If I want to copy 10 files from server A to server B it doesn’t matter whether I copy them one at a time or try and launch 10 copy processes at once, both methods will take about the same amount of time and the limiting factor is the network bandwidth I have. Now imagine I want to migrate ten virtual machines from Node A to Node B on a cluster - it shouldn’t matter whether I choose to sequence them or let them all move in parallel.
However what is being copied is not a static file but the memory state of each virtual machine and the the migration process tracks which blocks of memory have changed while the copy is made and then recopy those changed blocks. During this second copy yet more blocks will have changed (but not so many this time ) and so those in turn need to be recopied. This recopying continues until this the memory on node B is in synch with Node A and the process will complete. The longer the migration takes the more of this recursive copying of changed blocks will be required as the virtual machine changes during the process.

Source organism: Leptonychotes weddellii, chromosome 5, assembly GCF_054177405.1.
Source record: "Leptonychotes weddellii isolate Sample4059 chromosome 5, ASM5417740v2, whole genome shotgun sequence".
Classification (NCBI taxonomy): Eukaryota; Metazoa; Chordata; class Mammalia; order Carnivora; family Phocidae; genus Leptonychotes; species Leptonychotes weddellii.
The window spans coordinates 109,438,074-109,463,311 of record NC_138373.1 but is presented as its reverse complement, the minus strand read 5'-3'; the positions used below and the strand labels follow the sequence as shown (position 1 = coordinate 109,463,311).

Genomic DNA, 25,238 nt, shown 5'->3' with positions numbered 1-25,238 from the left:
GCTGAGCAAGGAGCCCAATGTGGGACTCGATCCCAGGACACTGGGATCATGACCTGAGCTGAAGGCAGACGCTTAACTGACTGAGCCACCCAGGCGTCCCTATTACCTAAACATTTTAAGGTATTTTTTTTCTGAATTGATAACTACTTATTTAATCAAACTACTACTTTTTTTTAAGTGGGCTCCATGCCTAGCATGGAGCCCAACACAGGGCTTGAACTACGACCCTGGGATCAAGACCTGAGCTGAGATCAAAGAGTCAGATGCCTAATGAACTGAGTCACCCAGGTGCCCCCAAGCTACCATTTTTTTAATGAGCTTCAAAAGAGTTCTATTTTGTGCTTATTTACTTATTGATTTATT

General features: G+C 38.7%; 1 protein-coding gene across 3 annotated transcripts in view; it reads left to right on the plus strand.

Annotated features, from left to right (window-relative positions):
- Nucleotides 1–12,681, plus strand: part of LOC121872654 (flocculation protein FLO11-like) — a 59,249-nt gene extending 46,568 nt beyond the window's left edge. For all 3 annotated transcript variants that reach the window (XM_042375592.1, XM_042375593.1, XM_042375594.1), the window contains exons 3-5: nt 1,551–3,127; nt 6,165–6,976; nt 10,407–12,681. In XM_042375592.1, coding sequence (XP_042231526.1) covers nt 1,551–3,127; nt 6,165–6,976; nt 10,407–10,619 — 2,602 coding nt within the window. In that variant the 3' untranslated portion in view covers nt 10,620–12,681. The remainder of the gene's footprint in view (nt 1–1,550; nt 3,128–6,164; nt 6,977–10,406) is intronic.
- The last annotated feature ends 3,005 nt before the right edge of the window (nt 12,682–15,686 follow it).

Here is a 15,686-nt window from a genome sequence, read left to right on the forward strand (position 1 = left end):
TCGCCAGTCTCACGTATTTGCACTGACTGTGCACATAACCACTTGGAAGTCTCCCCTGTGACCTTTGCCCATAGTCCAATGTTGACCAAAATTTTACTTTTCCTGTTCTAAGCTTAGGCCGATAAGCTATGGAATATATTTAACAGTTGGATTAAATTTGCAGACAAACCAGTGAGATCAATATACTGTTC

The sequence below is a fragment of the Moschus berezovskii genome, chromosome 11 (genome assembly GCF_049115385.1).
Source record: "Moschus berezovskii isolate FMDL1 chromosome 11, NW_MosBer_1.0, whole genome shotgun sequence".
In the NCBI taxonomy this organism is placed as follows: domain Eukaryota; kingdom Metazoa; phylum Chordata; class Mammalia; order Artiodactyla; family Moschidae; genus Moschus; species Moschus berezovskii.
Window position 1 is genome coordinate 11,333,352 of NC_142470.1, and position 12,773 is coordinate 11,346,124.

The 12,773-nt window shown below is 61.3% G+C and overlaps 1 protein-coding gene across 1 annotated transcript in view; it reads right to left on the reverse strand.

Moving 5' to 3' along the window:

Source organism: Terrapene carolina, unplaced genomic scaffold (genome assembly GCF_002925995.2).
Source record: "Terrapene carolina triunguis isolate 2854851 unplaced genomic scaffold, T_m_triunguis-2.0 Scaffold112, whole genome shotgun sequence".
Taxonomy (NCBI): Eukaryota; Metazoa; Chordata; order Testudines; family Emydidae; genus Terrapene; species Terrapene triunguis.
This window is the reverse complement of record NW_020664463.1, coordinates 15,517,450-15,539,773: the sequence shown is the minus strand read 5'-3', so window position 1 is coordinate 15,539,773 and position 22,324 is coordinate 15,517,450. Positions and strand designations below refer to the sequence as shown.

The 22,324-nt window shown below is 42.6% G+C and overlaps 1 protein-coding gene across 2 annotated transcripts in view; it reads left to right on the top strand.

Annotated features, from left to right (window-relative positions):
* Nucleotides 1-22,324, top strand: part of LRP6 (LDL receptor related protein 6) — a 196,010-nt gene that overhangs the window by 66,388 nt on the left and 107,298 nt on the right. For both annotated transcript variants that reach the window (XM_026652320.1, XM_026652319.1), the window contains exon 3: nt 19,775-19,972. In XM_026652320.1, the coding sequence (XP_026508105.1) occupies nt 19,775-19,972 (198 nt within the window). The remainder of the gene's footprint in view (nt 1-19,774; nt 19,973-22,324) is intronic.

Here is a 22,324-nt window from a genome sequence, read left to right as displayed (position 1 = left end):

If several virtual machines are migrated in parallel the memory copy process is open for each virtual machine for the entire time of the migration, and if they are copied in serial the copy process for each virtual machine is only open for just the time need to migrate that machine. So copying virtual machines in parallel takes longer than doing each one in sequence because they are all migrated for a longer time and so more blocks will have changed in that time that need to be recopied.
Of course the sharp eyed virtualisation experts reading this will tell me that you can’t copy virtual machines in parallel using Live Migration in Hyper-V. Correct and my point is why would you want to have this if it takes longer?
Or have I missed something?